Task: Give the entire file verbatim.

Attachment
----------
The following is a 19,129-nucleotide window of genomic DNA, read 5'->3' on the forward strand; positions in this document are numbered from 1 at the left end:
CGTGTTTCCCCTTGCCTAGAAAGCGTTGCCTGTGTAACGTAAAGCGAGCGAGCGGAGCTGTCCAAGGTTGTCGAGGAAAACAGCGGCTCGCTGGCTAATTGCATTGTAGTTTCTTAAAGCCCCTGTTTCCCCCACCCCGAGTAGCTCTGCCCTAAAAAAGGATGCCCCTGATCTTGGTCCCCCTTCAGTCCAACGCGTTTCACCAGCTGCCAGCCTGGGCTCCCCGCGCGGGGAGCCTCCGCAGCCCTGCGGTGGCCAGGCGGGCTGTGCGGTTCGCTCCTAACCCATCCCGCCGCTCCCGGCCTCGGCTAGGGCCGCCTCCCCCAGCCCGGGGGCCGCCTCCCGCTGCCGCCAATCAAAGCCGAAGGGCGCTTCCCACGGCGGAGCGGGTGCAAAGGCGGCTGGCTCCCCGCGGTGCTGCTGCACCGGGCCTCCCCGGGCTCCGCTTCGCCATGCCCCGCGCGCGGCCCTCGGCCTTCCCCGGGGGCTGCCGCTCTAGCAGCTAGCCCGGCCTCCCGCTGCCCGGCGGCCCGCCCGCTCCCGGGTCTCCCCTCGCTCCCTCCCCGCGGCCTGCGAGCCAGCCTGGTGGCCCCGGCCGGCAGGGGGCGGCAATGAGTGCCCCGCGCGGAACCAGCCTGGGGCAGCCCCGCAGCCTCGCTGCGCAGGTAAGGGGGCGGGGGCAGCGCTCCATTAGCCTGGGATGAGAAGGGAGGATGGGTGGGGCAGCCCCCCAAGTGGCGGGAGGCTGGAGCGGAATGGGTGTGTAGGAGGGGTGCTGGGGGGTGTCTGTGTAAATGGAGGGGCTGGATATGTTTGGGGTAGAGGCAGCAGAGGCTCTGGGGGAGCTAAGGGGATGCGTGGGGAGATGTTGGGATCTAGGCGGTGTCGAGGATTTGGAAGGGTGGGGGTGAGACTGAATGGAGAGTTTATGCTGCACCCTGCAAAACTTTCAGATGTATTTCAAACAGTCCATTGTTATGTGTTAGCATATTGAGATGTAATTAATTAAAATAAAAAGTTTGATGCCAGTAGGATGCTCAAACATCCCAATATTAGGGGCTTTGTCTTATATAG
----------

The following is a 19,129-nucleotide window of genomic DNA, read 5'->3' on the forward strand; positions in this document are numbered from 1 at the left end:
CGTGTTTCCCCTTGCCTAGAAAGCGTTGCCTGTGTAACGTAAAGCGAGCGAGCGGAGCTGTCCAAGGTTGTCGAGGAAAACAGCGGCTCGCTGGCTAATTGCATTGTAGTTTCTTAAAGCCCCTGTTTCCCCCACCCCGAGTAGCTCTGCCCTAAAAAAGGATGCCCCTGATCTTGGTCCCCCTTCAGTCCAACGCGTTTCACCAGCTGCCAGCCTGGGCTCCCCGCGCGGGGAGCCTCCGCAGCCCTGCGGTGGCCAGGCGGGCTGTGCGGTTCGCTCCTAACCCATCCCGCCGCTCCCGGCCTCGGCTAGGGCCGCCTCCCCCAGCCCGGGGGCCGCCTCCCGCTGCCGCCAATCAAAGCCGAAGGGCGCTTCCCACGGCGGAGCGGGTGCAAAGGCGGCTGGCTCCCCGCGGTGCTGCTGCACCGGGCCTCCCCGGGCTCCGCTTCGCCATGCCCCGCGCGCGGCCCTCGGCCTTCCCCGGGGGCTGCCGCTCTAGCAGCTAGCCCGGCCTCCCGCTGCCCGGCGGCCCGCCCGCTCCCGGGTCTCCCCTCGCTCCCTCCCCGCGGCCTGCGAGCCAGCCTGGTGGCCCCGGCCGGCAGGGGGCGGCAATGAGTGCCCCGCGCGGAACCAGCCTGGGGCAGCCCCGCAGCCTCGCTGCGCAGGTAAGGGGGCGGGGGCAGCGCTCCATTAGCCTGGGATGAGAAGGGAGGATGGGTGGGGCAGCCCCCCAAGTGGCGGGAGGCTGGAGCGGAATGGGTGTGTAGGAGGGGTGCTGGGGGGTGTCTGTGTAAATGGAGGGGCTGGATATGTTTGGGGTAGAGGCAGCAGAGGCTCTGGGGGAGCTAAGGGGATGCGTGGGGAGATGTTGGGATCTAGGCGGTGTCGAGGATTTGGAAGGGTGGGGGTGAGACTGAATGGAGAGTTTATGCTGCACCCTGCAAAACTTTCAGATGTATTTCAAACAGTCCATTGTTATGTGTTAGCATATTGAGATGTAATTAATTAAAATAAAAAGTTTGATGCCAGTAGGATGCTCAAACATCCCAATATTAGGGGCTTTGTCTTATATAG